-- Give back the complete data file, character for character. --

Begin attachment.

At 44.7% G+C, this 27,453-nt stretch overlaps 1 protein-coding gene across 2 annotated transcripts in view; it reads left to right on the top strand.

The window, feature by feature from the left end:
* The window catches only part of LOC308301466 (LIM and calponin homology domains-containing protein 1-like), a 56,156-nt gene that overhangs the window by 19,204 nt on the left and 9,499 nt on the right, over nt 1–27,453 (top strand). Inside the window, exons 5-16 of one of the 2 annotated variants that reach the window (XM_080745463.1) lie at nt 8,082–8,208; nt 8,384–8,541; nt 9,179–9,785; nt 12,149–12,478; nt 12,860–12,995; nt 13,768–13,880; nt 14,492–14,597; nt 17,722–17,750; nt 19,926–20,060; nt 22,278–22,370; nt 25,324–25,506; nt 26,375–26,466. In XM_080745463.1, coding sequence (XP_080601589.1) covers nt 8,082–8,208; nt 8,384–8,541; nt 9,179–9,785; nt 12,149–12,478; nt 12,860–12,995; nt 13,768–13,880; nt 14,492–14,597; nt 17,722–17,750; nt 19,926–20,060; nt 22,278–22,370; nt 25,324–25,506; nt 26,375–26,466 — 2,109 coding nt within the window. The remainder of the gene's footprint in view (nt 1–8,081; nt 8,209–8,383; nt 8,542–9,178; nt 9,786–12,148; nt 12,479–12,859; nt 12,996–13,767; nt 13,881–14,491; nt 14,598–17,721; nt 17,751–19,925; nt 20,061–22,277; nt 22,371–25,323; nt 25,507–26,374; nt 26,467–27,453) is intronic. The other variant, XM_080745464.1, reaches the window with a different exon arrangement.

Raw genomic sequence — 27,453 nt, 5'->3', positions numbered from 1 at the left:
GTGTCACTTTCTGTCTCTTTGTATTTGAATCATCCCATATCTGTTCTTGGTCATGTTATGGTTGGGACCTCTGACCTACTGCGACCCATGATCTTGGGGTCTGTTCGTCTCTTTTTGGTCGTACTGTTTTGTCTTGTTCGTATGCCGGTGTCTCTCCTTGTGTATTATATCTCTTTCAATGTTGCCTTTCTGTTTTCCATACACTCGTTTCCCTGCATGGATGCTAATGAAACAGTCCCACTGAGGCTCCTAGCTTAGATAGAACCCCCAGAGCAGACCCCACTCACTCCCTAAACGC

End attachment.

At 44.7% G+C, this 27,453-nt stretch overlaps 1 protein-coding gene across 2 annotated transcripts in view; it reads left to right on the top strand.

The window, feature by feature from the left end:
* The window catches only part of LOC308301466 (LIM and calponin homology domains-containing protein 1-like), a 56,156-nt gene that overhangs the window by 19,204 nt on the left and 9,499 nt on the right, over nt 1–27,453 (top strand). Inside the window, exons 5-16 of one of the 2 annotated variants that reach the window (XM_080745463.1) lie at nt 8,082–8,208; nt 8,384–8,541; nt 9,179–9,785; nt 12,149–12,478; nt 12,860–12,995; nt 13,768–13,880; nt 14,492–14,597; nt 17,722–17,750; nt 19,926–20,060; nt 22,278–22,370; nt 25,324–25,506; nt 26,375–26,466. In XM_080745463.1, coding sequence (XP_080601589.1) covers nt 8,082–8,208; nt 8,384–8,541; nt 9,179–9,785; nt 12,149–12,478; nt 12,860–12,995; nt 13,768–13,880; nt 14,492–14,597; nt 17,722–17,750; nt 19,926–20,060; nt 22,278–22,370; nt 25,324–25,506; nt 26,375–26,466 — 2,109 coding nt within the window. The remainder of the gene's footprint in view (nt 1–8,081; nt 8,209–8,383; nt 8,542–9,178; nt 9,786–12,148; nt 12,479–12,859; nt 12,996–13,767; nt 13,881–14,491; nt 14,598–17,721; nt 17,751–19,925; nt 20,061–22,277; nt 22,371–25,323; nt 25,507–26,374; nt 26,467–27,453) is intronic. The other variant, XM_080745464.1, reaches the window with a different exon arrangement.

Raw genomic sequence — 27,453 nt, 5'->3', positions numbered from 1 at the left:
GTGTCACTTTCTGTCTCTTTGTATTTGAATCATCCCATATCTGTTCTTGGTCATGTTATGGTTGGGACCTCTGACCTACTGCGACCCATGATCTTGGGGTCTGTTCGTCTCTTTTTGGTCGTACTGTTTTGTCTTGTTCGTATGCCGGTGTCTCTCCTTGTGTATTATATCTCTTTCAATGTTGCCTTTCTGTTTTCCATACACTCGTTTCCCTGCATGGATGCTAATGAAACAGTCCCACTGAGGCTCCTAGCTTAGATAGAACCCCCAGAGCAGACCCCACTCACTCCCTAAACGC